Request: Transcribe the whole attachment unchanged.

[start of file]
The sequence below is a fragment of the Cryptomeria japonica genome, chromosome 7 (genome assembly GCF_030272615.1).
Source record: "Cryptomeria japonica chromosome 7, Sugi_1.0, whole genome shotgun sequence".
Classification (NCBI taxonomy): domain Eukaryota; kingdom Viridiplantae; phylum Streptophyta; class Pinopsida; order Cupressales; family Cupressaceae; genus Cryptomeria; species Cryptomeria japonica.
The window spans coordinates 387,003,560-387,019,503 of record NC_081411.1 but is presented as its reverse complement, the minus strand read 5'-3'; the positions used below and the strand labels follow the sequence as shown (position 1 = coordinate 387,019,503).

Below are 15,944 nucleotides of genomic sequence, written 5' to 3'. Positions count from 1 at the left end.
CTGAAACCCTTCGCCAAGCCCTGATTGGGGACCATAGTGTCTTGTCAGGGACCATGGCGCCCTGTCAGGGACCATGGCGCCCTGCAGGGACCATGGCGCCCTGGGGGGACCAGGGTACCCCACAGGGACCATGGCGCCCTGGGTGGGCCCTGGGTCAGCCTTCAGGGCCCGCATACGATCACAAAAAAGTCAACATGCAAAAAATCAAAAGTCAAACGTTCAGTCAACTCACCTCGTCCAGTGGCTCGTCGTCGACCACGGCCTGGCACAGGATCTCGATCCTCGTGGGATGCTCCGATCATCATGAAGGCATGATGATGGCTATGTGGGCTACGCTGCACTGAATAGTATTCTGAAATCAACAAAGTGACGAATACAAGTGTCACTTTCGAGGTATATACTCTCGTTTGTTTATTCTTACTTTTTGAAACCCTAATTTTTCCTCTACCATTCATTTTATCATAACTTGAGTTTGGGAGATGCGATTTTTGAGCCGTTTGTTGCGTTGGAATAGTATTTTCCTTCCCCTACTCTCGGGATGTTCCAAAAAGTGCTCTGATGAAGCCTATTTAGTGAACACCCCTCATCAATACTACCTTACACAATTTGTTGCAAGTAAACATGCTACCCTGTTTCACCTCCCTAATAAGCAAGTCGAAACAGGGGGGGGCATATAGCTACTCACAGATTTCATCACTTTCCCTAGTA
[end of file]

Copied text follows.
The sequence below is a fragment of the Cryptomeria japonica genome, chromosome 7 (genome assembly GCF_030272615.1).
Source record: "Cryptomeria japonica chromosome 7, Sugi_1.0, whole genome shotgun sequence".
Classification (NCBI taxonomy): domain Eukaryota; kingdom Viridiplantae; phylum Streptophyta; class Pinopsida; order Cupressales; family Cupressaceae; genus Cryptomeria; species Cryptomeria japonica.
The window spans coordinates 387,003,560-387,019,503 of record NC_081411.1 but is presented as its reverse complement, the minus strand read 5'-3'; the positions used below and the strand labels follow the sequence as shown (position 1 = coordinate 387,019,503).

Below are 15,944 nucleotides of genomic sequence, written 5' to 3'. Positions count from 1 at the left end.
CTGAAACCCTTCGCCAAGCCCTGATTGGGGACCATAGTGTCTTGTCAGGGACCATGGCGCCCTGTCAGGGACCATGGCGCCCTGCAGGGACCATGGCGCCCTGGGGGGACCAGGGTACCCCACAGGGACCATGGCGCCCTGGGTGGGCCCTGGGTCAGCCTTCAGGGCCCGCATACGATCACAAAAAAGTCAACATGCAAAAAATCAAAAGTCAAACGTTCAGTCAACTCACCTCGTCCAGTGGCTCGTCGTCGACCACGGCCTGGCACAGGATCTCGATCCTCGTGGGATGCTCCGATCATCATGAAGGCATGATGATGGCTATGTGGGCTACGCTGCACTGAATAGTATTCTGAAATCAACAAAGTGACGAATACAAGTGTCACTTTCGAGGTATATACTCTCGTTTGTTTATTCTTACTTTTTGAAACCCTAATTTTTCCTCTACCATTCATTTTATCATAACTTGAGTTTGGGAGATGCGATTTTTGAGCCGTTTGTTGCGTTGGAATAGTATTTTCCTTCCCCTACTCTCGGGATGTTCCAAAAAGTGCTCTGATGAAGCCTATTTAGTGAACACCCCTCATCAATACTACCTTACACAATTTGTTGCAAGTAAACATGCTACCCTGTTTCACCTCCCTAATAAGCAAGTCGAAACAGGGGGGGGCATATAGCTACTCACAGATTTCATCACTTTCCCTAGTA